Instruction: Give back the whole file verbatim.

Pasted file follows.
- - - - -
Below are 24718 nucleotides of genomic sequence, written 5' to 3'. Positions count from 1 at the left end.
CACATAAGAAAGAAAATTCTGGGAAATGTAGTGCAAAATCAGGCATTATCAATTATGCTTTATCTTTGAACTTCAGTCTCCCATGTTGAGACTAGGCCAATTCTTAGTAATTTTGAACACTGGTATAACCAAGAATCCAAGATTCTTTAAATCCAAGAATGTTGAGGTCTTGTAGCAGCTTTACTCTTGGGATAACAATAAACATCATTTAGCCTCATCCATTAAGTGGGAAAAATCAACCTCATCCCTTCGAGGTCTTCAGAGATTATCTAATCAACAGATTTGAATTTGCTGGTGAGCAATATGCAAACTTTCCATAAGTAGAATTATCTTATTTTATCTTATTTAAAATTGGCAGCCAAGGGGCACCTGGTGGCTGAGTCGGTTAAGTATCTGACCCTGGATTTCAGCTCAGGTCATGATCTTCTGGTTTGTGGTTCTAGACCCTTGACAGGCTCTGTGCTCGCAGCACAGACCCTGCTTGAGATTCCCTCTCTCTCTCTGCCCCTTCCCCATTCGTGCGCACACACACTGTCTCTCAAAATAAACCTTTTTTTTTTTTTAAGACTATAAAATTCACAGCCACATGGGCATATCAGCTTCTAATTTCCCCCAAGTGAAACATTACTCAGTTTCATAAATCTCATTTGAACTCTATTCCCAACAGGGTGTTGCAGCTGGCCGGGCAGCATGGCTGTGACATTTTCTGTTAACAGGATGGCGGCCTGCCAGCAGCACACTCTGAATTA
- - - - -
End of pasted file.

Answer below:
Below are 24718 nucleotides of genomic sequence, written 5' to 3'. Positions count from 1 at the left end.
CACATAAGAAAGAAAATTCTGGGAAATGTAGTGCAAAATCAGGCATTATCAATTATGCTTTATCTTTGAACTTCAGTCTCCCATGTTGAGACTAGGCCAATTCTTAGTAATTTTGAACACTGGTATAACCAAGAATCCAAGATTCTTTAAATCCAAGAATGTTGAGGTCTTGTAGCAGCTTTACTCTTGGGATAACAATAAACATCATTTAGCCTCATCCATTAAGTGGGAAAAATCAACCTCATCCCTTCGAGGTCTTCAGAGATTATCTAATCAACAGATTTGAATTTGCTGGTGAGCAATATGCAAACTTTCCATAAGTAGAATTATCTTATTTTATCTTATTTAAAATTGGCAGCCAAGGGGCACCTGGTGGCTGAGTCGGTTAAGTATCTGACCCTGGATTTCAGCTCAGGTCATGATCTTCTGGTTTGTGGTTCTAGACCCTTGACAGGCTCTGTGCTCGCAGCACAGACCCTGCTTGAGATTCCCTCTCTCTCTCTGCCCCTTCCCCATTCGTGCGCACACACACTGTCTCTCAAAATAAACCTTTTTTTTTTTTTAAGACTATAAAATTCACAGCCACATGGGCATATCAGCTTCTAATTTCCCCCAAGTGAAACATTACTCAGTTTCATAAATCTCATTTGAACTCTATTCCCAACAGGGTGTTGCAGCTGGCCGGGCAGCATGGCTGTGACATTTTCTGTTAACAGGATGGCGGCCTGCCAGCAGCACACTCTGAATTA